I'd say for each vswitch, select one nic connected to each physical switch, and assign them both to the vswitch. You can configure them as both active, or active and standby.
Some will combine the vmkernel and Service Console onto a single vswitch with a single NIC, depending on SC loading and vmotion(or NAS/iSCSI) loads. This would leave one of your 4 nics available for another vswitch (different subnet for example), or backup SC, etc.
more discusstion here:
To clarify, I have 6 NICs in the box. I use one for the SC, a separate NIC for VMotion, and have 4 NICs available for the VMs. I'd like to utilize the 4 NICs -- I could do active/standby, but I have the ability to aggregate them and that seems[/i] better because there is no need to deal with activating a standby NIC in the event of a failure.
I'm generally suspicious of things that work 'automatically'...
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I would assign a backup SC to one of the other vswitches as well, in case your single NIC for SC fails, perhaps to the vmotion vswitch.
pp 56 of the Server Configuration PDF discusses failover policy for the NICS, as well as traffic shaping, network failure detection, failover types, etc.
You could leave the NICS independent and configure their behavior through the VIC. Single point of configuration, etc.
I understand the failover policy, and have read the manual. Unfortunately, there is not a lot out there regarding a redundant switch configuration that also leverages 802.3ad portgroups.
The suggestion to make the SC redundant is appreciated, but will only be possible if the network utilized by the SC is presented on the VM network trunk. That is not currently the case, but there is definitely a strong argument for doing so.
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pSwitch diversity with 802.3ad port aggregation (Etherchannel) requires an inter-switch link and vendor support from your pSwitch manufacturer.
With ESX 2.5, you could misconfigure 802.3ad and it would work (mismatched ends), with ESX 3, you've got to get it right.
I usually recommend going with simple MAC-out load balancing. You can then have pSwitch diversity with even the most simple of pSwitches - and it requires no configuration on the pSwitch...
I think I'm confused about the pSwitch "diversity". In this case, we have a pair of Cisco 6509s with 2 1000Base-T interfaces going from each switch to each of the ESX servers. I don't want to use aggregation between the switches, rather, I would like to aggregate the 2 ports that go to each[/i] switch, but connect all 4 NICs to the same vSwitch.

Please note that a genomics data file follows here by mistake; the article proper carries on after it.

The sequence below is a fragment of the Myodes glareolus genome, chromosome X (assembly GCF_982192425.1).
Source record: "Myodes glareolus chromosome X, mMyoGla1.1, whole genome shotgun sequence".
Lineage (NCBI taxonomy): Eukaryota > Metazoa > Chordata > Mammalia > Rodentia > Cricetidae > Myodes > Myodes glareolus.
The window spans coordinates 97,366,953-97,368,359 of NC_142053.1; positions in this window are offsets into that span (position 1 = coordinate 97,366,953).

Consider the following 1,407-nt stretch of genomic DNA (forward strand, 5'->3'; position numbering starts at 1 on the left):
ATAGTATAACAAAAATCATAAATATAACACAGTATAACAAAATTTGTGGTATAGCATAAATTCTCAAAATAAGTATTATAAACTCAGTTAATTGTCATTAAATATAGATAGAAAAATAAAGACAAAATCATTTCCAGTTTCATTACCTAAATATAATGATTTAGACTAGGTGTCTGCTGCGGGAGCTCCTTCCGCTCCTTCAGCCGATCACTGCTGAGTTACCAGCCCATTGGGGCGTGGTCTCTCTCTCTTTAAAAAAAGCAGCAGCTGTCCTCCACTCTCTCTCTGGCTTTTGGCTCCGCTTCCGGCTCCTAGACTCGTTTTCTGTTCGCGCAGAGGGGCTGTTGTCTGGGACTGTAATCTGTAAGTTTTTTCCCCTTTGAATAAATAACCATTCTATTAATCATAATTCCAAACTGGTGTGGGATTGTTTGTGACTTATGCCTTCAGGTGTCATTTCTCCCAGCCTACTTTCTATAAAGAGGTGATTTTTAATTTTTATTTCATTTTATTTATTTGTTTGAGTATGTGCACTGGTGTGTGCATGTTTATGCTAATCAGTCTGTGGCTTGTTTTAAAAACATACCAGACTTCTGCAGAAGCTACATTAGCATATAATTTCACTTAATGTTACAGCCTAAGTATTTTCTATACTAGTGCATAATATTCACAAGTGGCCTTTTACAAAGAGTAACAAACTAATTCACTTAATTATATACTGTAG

What I'm considering at this point is either 4 independent NICs or aggregating two sets:
A and A' both into the A-side switch = A-bond
B and B' both into the B-side switch = B-bond
1. Configure the A-bond as primary NICs for the vSwitch with B-bond NICs as the standby...
2. Configure two port groups: one with A-bond Active/B-bond as Standby, the other with B-bond Active/A-bond Standby
It sounds like I should just forget the complexity, attach all 4 NICs as independent NICs, use out-mac, and be done with it!
Message was edited by:
DougBaer ... for runaway italics!
I would like to aggregate the 2 ports that go to each switch,
but connect all 4 NICs to the same vSwitch.
No can do...
It sounds like I should just forget the complexity, attach all 4 NICs
as independent NICs, use out-mac, and be done with it!
Gets my vote
Ah, well... one can dream, right?
Thanks for the assistance guys
The only place I've seen that type of functionality is with HP's Intelligent Networking Pack (only available on Windows servers.) Agreed, would be nice if VMware implemented something similar. http://h18000.www1.hp.com/products/servers/networking/teaming.html
If you're splitting over two switches, consider turning on beacon monitoring/probing on ESX - whether 2.x and 3.x.
Just a comment on an earlier statement... if you're going to be running ESX 3 (you haven't said yet), the general consensus seems to be that you should no longer dedicate a single adapter to the service console. Put it in a load-balanced team - the adapter you're currently dedicating for VMotion is a candidate for teaming with the service console (or see the suggestion below.)
Also, the necessity of having more than two adapters per vSwitch is debateable. Very few environments need to output more than two Gb/s of network traffic and those that do generally don't virtualise well (high CPU overhead on networking.) Keep in mind that with transmit load balancing, you'll only have 1Gb/s of bandwidth coming back in to the ESX server and a maximum outbound capacity of 1Gb/s per single MAC address you're communicating with (4Gb aggregate in your case.)
If you're using ESX 3, have the six NICs anyway and want to go overboard with redundancy, consider the following possibility:
2 x SC
2 x VMotion
2 x VM Guests
Take a look at this excellent post by Quotient: http://www.vmware.com/community/message.jspa?messageID=463425
Thank you. Yes, the posts from Quotient have been most helpful in this area.